I'm very much a generalist in knowledge. I know a little bit about a lot of pop culture. I think it has served me well. In every product category, I sort of have schematic in my head where everything slots in. 

With books, my schematic is pretty wide and detailed. I've always had a voracious appetite for knowledge about books and movies. So I'm in pretty good shape there. 

The interesting challenge to me now is the growing importance of anime, manga, and electronic games. They have gone from interesting sidelines to being a major part of the business. I may not carry electronic games, but I'm carrying a lot of books that are about them or inspired by them.

Manga has become so big that it has more or less changed the landscape of Young Adult books. A hefty percentage of the YA books I sell are graphic novels, and I think it was the success of manga that brought this about. 

The point being: I need to pay attention to Japanese, Chinese, and Korean culture: this includes DVDs, books, graphic novels, art books, and toys.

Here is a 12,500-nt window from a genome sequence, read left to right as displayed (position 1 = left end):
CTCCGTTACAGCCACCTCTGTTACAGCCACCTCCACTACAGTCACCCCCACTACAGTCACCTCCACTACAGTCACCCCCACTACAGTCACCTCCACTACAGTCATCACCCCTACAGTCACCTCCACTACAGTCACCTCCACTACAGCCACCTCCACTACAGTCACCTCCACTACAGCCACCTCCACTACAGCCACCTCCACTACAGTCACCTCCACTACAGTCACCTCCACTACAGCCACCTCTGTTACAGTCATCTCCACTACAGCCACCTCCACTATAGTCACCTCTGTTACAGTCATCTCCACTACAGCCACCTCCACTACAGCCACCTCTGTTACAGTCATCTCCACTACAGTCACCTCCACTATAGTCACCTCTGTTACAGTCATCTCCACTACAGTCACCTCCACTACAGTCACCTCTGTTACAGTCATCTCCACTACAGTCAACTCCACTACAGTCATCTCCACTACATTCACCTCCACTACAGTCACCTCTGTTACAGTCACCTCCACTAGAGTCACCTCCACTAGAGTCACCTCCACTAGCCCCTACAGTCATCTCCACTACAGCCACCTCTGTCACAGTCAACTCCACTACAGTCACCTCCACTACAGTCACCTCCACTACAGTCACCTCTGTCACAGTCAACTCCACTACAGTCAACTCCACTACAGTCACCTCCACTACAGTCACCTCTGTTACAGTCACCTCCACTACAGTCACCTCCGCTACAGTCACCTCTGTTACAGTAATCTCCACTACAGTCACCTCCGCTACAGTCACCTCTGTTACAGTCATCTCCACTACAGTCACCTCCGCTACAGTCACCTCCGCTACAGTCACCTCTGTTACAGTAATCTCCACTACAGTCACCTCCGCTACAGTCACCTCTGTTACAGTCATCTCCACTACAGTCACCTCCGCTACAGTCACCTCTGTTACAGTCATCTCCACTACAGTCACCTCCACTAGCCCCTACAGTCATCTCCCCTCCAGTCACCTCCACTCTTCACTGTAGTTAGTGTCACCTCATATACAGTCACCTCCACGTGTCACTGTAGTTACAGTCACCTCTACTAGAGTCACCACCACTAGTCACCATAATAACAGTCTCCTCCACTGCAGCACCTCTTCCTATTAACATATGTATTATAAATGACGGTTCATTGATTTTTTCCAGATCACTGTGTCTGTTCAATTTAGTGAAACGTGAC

I've been bringing in a lot of Japanese material, especially toys. Again, there is a vast array of material to choose from. I read somewhere that half of Japanese publishing is manga. Imagine that. Comics are tiny, tiny, tiny comparatively. (I'm not talking about the influence of comics, which has become huge. I'm talking about the actually reading of comics.) 

With manga, I have a pretty good idea of what is selling. I'm sort of like a restaurant who has to choose what types of meals to offer, because, believe you me, it would take a city block to try to carry every manga available.

Most of the Japanese figures I get are based on shows I've never seen. Here's the thing: these figures are relatively expensive. Hundreds of dollars for some of them, with minuscule profit margins. A relatively cheap figure might run $50. They sell "blind boxes" which have one small figure in them for anywhere from $5.99 to $19.99. 

The simple answer would be to only order toys from the well-known manga and anime. Demon Slayer, Jututsu Kaisen, Naruto, One Piece, Attack on Titan, and so on. 

The problem is--I don't know who the major characters are in each of these shows; or, at least, the characters my customers would be most likely to get.

What I finally decided to do was to order only those figures that had a "cool" factor--to me, if to no one else. The figure had to be aesthetically pleasing, something I could see having displayed on my own desk. Most of these are probably a mystery as much to my customers as to me. So they don't sell often and they don't sell fast, but in the meantime, the store is full of cool stuff.